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Interventions to reduce burnout in students: A systematic review and meta-analysis

Madigan, Daniel J. ORCID: https://orcid.org/0000-0002-9937-1818, Kim, Lisa E. and Glandorf, Hanna L ORCID: https://orcid.org/0000-0002-5720-2071 (2023) Interventions to reduce burnout in students: A systematic review and meta-analysis. European Journal of Psychology of Education, 39 (2). pp. 931-957.

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Burnout is common among students and can negatively influence their motivation, performance, and wellbeing. However, there is currently little consensus regarding how to intervene effectively. Consequently, we provide the first systematic review and meta-analysis of studies examining the effectiveness of interventions aimed at reducing burnout in students. A systematic literature search returned 17 studies (10 randomized controlled trials and 7 quasi-experimental trials), which included 2,462 students from secondary and tertiary levels of education. These studies used a range of interventions (e.g., mindfulness, rational emotive behavior therapy, cognitive behavioral therapy). When the effects were aggregated across interventions, there was evidence for their effectiveness in reducing total burnout (g+ = 0.90, p = .02, 95% CI: [0.04, 1.75], k = 14). However, we also found evidence for moderation and nonsignificant effects when certain symptoms, designs, and intervention-types were examined. The strongest evidence for effectiveness was for randomized controlled trials, rational emotive behavior therapy, and mindfulness-based interventions. This review provides initial evidence for the efficacy of interventions in reducing burnout in students, but we note that a more systematic examination of particular intervention types, especially those designed to target the organisational-level, would be useful, and to have the most impact in informing policy, so too are studies examining the cost effectiveness of such interventions.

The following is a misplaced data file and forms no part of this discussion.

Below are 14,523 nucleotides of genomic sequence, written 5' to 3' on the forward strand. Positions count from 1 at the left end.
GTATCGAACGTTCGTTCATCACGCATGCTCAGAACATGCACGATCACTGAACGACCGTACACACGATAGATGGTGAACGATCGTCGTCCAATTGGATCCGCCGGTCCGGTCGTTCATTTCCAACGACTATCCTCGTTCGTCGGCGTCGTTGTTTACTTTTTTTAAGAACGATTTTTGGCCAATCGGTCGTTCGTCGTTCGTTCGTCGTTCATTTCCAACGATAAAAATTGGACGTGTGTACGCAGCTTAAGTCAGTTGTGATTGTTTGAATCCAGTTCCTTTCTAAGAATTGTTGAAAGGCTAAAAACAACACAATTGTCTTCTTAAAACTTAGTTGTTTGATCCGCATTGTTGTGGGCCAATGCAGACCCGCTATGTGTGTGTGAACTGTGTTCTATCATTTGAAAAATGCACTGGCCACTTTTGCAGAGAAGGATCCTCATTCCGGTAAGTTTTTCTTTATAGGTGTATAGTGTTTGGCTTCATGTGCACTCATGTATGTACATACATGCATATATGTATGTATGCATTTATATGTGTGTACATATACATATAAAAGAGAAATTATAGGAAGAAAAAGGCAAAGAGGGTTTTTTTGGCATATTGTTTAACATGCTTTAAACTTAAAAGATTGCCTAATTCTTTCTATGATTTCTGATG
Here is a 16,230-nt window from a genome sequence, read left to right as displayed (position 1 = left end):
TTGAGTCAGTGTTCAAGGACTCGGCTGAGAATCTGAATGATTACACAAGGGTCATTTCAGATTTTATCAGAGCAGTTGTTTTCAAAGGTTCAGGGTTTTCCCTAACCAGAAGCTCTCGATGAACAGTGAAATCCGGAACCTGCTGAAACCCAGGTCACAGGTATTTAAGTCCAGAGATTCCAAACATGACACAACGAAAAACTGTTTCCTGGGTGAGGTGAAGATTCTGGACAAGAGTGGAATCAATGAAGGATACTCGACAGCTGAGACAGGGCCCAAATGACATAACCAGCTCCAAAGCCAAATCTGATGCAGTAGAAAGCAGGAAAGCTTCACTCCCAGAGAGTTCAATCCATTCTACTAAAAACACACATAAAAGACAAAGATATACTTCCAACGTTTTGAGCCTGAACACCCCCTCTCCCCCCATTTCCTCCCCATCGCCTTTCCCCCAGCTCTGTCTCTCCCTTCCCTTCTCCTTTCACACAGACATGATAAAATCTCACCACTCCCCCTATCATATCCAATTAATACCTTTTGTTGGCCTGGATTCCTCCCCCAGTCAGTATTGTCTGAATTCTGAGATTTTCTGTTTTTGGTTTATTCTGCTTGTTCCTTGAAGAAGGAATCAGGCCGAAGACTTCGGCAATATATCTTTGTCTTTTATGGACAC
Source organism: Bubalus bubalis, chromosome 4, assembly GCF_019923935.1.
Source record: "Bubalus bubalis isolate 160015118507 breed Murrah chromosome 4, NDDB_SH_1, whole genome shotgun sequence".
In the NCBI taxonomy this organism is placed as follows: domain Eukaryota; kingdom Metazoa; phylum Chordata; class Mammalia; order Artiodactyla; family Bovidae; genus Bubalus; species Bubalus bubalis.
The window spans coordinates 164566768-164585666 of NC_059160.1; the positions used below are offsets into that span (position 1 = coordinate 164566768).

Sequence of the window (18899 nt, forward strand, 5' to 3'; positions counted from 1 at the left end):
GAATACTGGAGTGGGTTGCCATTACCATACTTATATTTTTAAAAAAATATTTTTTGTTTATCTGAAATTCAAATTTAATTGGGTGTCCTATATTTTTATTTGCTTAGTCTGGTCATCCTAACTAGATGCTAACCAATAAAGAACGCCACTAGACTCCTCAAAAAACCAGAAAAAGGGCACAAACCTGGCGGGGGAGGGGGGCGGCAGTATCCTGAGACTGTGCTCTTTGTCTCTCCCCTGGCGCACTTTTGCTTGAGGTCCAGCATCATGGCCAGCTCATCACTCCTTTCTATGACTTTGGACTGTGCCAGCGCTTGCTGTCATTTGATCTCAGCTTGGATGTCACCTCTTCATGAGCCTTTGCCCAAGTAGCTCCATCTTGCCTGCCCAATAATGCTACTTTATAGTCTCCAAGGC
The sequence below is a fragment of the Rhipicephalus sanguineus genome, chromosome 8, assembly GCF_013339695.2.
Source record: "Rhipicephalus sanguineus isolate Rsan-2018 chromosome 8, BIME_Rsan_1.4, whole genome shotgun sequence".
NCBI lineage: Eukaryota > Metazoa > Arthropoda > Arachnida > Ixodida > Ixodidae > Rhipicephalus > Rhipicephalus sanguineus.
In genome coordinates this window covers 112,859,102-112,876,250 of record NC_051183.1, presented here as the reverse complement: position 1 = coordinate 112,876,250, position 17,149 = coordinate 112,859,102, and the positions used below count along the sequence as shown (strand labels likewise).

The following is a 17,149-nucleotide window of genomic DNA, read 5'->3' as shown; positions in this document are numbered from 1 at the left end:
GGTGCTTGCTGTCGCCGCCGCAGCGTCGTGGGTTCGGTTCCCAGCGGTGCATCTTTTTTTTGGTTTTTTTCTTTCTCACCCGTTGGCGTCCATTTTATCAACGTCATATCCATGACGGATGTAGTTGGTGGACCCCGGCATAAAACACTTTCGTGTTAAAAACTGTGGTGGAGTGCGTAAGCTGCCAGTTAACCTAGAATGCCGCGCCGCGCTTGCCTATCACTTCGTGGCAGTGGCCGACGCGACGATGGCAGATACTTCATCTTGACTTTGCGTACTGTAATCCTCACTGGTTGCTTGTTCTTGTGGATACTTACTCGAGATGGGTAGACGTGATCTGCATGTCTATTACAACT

Item Type: Article
Status: Published
DOI: https://doi.org/10.1007/s10212-023-00731-3
Subjects: B Philosophy. Psychology. Religion > BF Psychology
School/Department: School of Science, Technology and Health
URI: https://ray.yorksj.ac.uk/id/eprint/8141

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